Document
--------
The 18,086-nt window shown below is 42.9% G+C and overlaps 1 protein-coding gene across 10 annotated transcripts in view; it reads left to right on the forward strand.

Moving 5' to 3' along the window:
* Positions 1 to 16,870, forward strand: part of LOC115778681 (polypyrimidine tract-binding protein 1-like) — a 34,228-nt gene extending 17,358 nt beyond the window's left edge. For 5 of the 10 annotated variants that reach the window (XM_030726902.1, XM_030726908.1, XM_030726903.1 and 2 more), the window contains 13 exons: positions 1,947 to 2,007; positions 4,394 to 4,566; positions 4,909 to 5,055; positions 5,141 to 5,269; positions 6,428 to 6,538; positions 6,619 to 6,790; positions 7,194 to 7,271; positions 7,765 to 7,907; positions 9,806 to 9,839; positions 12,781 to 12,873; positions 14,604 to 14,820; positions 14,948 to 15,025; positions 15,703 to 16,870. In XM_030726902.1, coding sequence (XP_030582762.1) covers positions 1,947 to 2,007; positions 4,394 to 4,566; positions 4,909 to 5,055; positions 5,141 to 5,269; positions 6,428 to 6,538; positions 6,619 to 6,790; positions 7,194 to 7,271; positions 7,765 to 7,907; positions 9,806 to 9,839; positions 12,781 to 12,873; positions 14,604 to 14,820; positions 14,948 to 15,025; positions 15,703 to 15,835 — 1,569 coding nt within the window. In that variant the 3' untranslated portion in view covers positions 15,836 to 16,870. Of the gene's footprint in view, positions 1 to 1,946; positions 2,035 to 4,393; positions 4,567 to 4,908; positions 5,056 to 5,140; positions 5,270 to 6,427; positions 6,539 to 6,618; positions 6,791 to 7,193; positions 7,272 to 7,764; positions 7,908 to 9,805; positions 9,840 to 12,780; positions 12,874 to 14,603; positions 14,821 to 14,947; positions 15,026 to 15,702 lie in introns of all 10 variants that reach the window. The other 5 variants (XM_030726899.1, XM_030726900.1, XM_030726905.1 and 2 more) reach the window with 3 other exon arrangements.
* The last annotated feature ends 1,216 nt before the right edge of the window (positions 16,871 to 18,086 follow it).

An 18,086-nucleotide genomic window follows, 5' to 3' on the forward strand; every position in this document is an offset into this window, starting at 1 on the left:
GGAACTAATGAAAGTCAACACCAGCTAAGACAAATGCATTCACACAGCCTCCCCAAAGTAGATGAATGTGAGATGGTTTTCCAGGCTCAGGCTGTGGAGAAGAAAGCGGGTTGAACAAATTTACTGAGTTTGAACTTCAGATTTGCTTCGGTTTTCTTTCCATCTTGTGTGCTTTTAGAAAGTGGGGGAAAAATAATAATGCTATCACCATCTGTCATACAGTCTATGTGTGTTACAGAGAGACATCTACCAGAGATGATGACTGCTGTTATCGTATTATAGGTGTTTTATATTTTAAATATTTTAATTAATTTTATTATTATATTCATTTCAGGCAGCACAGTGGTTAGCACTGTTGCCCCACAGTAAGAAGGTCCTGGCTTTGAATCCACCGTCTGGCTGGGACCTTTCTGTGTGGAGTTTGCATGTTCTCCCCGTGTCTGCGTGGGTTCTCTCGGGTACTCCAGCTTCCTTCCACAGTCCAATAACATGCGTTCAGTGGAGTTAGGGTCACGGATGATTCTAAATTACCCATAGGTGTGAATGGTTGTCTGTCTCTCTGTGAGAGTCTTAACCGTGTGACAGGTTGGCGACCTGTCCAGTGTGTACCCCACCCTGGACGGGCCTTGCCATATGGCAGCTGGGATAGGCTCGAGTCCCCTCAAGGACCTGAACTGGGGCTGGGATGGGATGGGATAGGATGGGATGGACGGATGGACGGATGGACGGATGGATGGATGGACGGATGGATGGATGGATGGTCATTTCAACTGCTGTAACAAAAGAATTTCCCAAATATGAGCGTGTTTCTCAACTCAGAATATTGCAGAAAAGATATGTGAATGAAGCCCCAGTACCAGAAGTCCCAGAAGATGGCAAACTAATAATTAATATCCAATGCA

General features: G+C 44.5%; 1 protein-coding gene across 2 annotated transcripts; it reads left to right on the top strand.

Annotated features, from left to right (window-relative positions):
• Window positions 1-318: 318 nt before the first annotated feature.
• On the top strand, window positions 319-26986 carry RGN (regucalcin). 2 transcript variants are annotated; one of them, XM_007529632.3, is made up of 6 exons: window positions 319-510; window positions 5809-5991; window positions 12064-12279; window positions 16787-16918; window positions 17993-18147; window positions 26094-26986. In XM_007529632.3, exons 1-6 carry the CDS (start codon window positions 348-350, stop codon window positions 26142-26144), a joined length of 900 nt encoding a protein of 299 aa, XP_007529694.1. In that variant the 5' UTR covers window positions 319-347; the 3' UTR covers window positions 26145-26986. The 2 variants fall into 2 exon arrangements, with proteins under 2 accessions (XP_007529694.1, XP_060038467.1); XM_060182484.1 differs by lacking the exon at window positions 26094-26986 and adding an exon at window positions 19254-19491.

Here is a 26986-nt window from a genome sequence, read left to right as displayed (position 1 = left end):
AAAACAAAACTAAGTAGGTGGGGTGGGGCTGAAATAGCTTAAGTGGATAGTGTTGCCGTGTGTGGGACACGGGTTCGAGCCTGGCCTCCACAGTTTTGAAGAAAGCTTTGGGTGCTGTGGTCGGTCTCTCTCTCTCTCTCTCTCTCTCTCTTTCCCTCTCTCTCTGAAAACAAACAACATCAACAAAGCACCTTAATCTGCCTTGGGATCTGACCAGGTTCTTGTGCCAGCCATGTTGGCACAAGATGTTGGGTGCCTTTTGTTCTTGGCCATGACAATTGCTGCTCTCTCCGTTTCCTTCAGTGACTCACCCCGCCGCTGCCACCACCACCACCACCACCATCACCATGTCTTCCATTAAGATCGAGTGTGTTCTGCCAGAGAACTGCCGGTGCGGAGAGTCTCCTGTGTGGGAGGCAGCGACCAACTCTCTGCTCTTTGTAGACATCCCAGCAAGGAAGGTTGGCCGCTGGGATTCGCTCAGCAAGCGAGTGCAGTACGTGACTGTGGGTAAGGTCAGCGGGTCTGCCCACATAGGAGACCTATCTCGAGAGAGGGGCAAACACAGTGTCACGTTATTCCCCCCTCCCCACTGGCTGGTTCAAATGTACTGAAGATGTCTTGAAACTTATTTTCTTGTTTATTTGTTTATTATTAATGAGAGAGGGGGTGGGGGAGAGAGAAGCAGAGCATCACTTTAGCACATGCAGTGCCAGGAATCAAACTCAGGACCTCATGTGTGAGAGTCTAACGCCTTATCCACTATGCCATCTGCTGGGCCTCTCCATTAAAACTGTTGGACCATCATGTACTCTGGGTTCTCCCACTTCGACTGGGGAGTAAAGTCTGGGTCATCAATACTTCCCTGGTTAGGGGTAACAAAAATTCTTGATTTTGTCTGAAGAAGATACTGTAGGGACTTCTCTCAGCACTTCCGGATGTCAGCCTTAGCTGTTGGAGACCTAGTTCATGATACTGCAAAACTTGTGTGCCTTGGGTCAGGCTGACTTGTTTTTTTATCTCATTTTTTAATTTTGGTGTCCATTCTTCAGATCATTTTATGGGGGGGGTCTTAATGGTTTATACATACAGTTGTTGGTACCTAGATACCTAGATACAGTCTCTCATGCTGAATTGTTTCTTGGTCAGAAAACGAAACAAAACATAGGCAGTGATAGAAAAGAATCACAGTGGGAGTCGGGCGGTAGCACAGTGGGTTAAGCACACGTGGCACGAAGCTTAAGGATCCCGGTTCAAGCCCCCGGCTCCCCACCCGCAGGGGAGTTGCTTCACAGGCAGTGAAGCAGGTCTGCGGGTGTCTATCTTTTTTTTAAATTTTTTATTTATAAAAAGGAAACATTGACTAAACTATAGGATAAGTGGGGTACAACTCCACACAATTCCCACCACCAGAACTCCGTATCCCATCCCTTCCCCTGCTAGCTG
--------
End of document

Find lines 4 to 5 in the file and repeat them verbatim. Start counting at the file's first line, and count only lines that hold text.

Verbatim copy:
* The last annotated feature ends 1,216 nt before the right edge of the window (positions 16,871 to 18,086 follow it).

An 18,086-nucleotide genomic window follows, 5' to 3' on the forward strand; every position in this document is an offset into this window, starting at 1 on the left: